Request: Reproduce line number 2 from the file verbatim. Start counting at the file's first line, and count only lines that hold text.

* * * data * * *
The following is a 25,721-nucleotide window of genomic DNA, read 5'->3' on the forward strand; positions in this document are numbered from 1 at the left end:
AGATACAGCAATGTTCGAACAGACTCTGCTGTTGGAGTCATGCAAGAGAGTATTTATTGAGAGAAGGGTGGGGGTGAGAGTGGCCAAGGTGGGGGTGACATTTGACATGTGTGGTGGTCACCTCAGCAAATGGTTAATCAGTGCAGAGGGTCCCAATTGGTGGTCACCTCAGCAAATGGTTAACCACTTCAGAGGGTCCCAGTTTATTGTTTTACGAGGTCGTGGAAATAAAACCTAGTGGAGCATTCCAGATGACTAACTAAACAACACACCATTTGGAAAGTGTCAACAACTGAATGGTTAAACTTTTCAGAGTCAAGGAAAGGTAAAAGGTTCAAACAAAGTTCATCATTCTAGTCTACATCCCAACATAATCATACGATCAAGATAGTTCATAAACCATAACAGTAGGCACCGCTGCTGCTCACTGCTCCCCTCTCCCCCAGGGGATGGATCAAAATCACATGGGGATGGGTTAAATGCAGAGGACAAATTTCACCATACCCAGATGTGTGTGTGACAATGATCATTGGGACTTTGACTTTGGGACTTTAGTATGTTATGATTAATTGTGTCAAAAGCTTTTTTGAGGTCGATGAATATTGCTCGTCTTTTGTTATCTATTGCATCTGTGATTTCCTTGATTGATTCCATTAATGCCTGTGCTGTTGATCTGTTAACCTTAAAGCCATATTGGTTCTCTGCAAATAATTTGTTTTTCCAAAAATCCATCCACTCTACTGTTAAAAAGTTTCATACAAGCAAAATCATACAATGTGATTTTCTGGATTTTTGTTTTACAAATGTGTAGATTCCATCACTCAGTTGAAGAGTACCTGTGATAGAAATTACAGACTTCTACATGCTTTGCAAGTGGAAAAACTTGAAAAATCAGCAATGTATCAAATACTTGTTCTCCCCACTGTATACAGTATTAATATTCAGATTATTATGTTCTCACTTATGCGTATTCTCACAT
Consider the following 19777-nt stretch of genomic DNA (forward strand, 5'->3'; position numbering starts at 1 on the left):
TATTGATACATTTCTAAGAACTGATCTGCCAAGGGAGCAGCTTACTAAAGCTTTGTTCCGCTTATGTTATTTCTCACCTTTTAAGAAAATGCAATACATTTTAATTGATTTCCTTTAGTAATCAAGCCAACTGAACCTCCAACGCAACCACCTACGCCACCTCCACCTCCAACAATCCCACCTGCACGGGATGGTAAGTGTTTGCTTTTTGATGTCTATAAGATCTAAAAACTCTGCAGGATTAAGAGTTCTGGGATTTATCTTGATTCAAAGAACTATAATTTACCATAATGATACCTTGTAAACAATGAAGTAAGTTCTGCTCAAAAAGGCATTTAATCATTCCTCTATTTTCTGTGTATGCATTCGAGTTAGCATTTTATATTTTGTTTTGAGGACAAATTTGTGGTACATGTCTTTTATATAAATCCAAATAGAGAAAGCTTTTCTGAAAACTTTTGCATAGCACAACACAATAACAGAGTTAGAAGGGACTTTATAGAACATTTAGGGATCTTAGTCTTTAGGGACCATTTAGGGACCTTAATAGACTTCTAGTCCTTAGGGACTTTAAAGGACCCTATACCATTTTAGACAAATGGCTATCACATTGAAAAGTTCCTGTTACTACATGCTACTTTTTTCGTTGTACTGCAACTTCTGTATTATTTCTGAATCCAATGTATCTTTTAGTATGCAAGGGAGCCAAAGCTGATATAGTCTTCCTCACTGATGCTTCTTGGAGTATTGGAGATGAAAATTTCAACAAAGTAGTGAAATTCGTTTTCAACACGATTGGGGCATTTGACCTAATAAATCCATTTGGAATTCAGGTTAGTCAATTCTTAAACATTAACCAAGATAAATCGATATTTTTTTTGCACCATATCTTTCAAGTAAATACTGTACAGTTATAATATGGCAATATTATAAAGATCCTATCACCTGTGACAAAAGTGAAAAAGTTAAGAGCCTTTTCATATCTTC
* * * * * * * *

AGATACAGCAATGTTCGAACAGACTCTGCTGTTGGAGTCATGCAAGAGAGTATTTATTGAGAGAAGGGTGGGGGTGAGAGTGGCCAAGGTGGGGGTGACATTTGACATGTGTGGTGGTCACCTCAGCAAATGGTTAATCAGTGCAGAGGGTCCCAATTGGTGGTCACCTCAGCAAATGGTTAACCACTTCAGAGGGTCCCAGTTTATTGTTTTACGAGGTCGTGGAAATAAAACCTAGTGGAGCATTCCAGATGACTAACTAAACAACACACCATTTGGAAAGTGTCAACAACTGAATGGTTAAACTTTTCAGAGTCAAGGAAAGGTAAAAGGTTCAAACAAAGTTCATCATTCTAGTCTACATCCCAACATAATCATACGATCAAGATAGTTCATAAACCATAACAGTAGGCACCGCTGCTGCTCACTGCTCCCCTCTCCCCCAGGGGATGGATCAAAATCACATGGGGATGGGTTAAATGCAGAGGACAAATTTCACCATACCCAGATGTGTGTGTGACAATGATCATTGGGACTTTGACTTTGGGACTTTAGTATGTTATGATTAATTGTGTCAAAAGCTTTTTTGAGGTCGATGAATATTGCTCGTCTTTTGTTATCTATTGCATCTGTGATTTCCTTGATTGATTCCATTAATGCCTGTGCTGTTGATCTGTTAACCTTAAAGCCATATTGGTTCTCTGCAAATAATTTGTTTTTCCAAAAATCCATCCACTCTACTGTTAAAAAGTTTCATACAAGCAAAATCATACAATGTGATTTTCTGGATTTTTGTTTTACAAATGTGTAGATTCCATCACTCAGTTGAAGAGTACCTGTGATAGAAATTACAGACTTCTACATGCTTTGCAAGTGGAAAAACTTGAAAAATCAGCAATGTATCAAATACTTGTTCTCCCCACTGTATACAGTATTAATATTCAGATTATTATGTTCTCACTTATGCGTATTCTCACAT